It is often a challenge to collect payments without offending the other party that has delayed a certain payment or is not following the business terms properly. The buyer might have deliberately missed it and did not care to inform you or maybe it happened just out of ignorance. The best way to avoid an awkward situation is by sending a payment reminder that’s well-worded and same time, meets the target of realizing a payment successfully.

Payment Reminders

Asking for payment the right way

Sending a payment reminder is the most professional and effective thing to do. But if you want to ask your client for payment the right way, here are some steps to follow:

  • If transacting with a client, confirm if they received the invoice you sent
    Before going further, make sure that there wasn’t any miscommunication or error about the document. After confirming this, you can send a polite payment reminder letter stating that the client’s payment is now past due.
  • Send a short email or letter requesting payment
    If you didn’t get any feedback from your client after your initial check-in, you can make a follow-up inquiry with a short but professional letter. Outline here the date due of the invoice and how many days have passed.
    Moreover, mention any late fees as part of your late payment terms. You can specify the various ways the client can send their payment then attach the original invoice to your letter before you send it out.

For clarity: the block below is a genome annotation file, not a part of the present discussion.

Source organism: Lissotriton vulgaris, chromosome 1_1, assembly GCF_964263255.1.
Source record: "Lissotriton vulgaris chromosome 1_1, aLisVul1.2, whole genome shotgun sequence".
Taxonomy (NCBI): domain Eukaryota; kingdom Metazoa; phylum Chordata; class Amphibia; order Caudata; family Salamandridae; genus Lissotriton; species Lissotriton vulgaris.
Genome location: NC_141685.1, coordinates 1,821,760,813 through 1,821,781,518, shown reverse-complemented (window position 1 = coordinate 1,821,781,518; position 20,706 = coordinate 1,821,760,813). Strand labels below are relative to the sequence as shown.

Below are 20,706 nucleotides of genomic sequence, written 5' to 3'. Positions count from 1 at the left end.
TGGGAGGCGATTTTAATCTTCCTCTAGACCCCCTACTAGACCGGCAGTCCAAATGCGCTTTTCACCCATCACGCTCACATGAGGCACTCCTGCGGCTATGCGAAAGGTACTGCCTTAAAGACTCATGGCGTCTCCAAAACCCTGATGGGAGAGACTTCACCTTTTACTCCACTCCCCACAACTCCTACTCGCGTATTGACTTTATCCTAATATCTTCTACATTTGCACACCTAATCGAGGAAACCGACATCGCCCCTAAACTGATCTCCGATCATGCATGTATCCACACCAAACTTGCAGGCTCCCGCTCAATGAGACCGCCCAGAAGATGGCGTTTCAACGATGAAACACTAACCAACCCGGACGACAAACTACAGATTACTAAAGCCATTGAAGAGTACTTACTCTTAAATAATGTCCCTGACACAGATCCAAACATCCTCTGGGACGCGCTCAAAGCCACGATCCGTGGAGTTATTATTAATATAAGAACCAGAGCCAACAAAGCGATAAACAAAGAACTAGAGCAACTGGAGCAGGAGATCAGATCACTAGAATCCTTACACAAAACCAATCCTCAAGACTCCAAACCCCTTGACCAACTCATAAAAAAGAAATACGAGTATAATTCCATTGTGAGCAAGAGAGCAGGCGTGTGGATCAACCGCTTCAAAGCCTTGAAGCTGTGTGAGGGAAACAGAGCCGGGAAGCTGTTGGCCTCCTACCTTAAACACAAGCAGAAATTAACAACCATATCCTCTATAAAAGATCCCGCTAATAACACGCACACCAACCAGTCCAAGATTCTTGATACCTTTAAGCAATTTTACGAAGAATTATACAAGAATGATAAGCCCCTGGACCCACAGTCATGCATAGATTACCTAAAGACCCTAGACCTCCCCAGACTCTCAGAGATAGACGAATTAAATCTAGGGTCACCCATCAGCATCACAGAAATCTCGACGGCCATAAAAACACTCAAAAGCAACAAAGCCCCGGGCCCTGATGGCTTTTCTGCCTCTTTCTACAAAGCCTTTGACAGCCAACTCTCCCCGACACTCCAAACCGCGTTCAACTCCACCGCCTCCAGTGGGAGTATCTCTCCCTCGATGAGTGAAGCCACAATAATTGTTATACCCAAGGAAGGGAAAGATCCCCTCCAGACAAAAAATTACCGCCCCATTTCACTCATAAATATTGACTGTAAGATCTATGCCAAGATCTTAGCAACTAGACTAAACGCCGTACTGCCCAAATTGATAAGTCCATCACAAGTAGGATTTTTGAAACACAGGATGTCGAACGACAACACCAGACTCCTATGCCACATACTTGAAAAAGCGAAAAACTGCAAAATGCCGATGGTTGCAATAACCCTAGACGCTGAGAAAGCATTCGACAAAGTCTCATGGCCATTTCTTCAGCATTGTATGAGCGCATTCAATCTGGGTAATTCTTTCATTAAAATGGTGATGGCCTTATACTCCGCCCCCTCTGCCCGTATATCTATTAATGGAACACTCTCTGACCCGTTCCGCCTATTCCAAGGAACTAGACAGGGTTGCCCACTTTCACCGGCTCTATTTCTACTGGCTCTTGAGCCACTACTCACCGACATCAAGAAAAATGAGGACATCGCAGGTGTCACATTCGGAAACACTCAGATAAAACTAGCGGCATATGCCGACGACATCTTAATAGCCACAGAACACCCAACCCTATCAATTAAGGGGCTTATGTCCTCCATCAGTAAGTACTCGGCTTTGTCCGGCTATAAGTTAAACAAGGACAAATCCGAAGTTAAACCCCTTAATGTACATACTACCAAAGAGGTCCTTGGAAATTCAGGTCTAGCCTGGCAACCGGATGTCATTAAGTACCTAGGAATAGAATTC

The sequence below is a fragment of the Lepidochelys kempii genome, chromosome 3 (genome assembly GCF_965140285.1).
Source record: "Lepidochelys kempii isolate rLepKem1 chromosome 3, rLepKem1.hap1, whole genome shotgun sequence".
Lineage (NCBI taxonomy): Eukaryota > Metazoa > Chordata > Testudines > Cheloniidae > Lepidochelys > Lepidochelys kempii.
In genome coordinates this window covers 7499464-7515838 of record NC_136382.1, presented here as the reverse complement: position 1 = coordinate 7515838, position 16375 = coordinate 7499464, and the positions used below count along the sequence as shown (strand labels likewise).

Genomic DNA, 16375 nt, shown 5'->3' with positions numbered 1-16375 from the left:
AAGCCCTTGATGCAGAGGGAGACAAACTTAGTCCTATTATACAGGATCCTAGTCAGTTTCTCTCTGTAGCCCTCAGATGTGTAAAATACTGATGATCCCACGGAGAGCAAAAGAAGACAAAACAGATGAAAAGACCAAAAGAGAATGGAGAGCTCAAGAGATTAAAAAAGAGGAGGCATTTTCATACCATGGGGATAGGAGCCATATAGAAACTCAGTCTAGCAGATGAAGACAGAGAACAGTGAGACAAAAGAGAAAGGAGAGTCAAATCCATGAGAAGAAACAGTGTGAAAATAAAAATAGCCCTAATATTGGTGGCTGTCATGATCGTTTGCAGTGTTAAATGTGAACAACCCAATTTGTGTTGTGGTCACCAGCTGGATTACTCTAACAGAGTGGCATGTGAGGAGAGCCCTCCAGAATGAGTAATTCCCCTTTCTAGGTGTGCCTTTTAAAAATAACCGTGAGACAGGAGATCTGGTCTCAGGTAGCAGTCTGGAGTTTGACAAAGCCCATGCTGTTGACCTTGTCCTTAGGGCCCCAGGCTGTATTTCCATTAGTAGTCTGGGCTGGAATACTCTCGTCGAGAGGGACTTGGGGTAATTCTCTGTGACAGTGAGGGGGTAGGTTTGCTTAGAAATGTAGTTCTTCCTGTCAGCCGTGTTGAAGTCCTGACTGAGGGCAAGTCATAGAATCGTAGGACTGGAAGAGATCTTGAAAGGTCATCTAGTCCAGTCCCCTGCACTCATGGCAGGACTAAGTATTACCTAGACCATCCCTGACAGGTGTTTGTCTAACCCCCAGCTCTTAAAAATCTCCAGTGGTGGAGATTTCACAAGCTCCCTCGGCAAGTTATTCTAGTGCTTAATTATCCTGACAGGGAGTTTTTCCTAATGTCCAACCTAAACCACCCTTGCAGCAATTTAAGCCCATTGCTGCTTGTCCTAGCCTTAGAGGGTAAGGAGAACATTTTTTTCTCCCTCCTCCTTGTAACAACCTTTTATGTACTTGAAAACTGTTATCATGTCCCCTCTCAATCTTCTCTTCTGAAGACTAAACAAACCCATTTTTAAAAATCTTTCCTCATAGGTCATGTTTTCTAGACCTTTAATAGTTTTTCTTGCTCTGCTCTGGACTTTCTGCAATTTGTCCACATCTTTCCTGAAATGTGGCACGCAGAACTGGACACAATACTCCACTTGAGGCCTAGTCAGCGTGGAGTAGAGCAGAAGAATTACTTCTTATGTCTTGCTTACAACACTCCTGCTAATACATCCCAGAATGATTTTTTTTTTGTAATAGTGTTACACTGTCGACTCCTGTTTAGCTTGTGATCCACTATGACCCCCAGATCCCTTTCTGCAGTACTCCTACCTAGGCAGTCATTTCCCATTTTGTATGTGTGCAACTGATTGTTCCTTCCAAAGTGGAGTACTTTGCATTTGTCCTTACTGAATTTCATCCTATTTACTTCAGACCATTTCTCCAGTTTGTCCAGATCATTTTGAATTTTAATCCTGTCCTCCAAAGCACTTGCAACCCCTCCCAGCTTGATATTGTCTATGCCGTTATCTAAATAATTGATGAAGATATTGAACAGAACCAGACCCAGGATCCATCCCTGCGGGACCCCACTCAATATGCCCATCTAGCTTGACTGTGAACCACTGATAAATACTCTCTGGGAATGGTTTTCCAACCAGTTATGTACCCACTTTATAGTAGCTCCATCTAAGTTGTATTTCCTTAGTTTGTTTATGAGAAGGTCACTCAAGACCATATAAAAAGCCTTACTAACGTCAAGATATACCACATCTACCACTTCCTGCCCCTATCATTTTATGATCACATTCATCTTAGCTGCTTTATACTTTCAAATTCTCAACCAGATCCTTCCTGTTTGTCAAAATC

• Reach out by phone
    If your late payment letters still haven’t gotten a response, the next best step is to call your client by phone to sort things out. This may at times seem intimidating and awkward but this is a good move to get your client’s attention.
  • Learn about collection agencies in your locale
    If all previous attempts of requesting your client’s late payments are still unsuccessful, you might want to consider seeking the services of a collection agency to assist you in securing the payments.
  • Review all of your legal options
    Your final recourse is to consider all of your legal options. In such a case, you have a good chance of winning a lawsuit against the client if you have: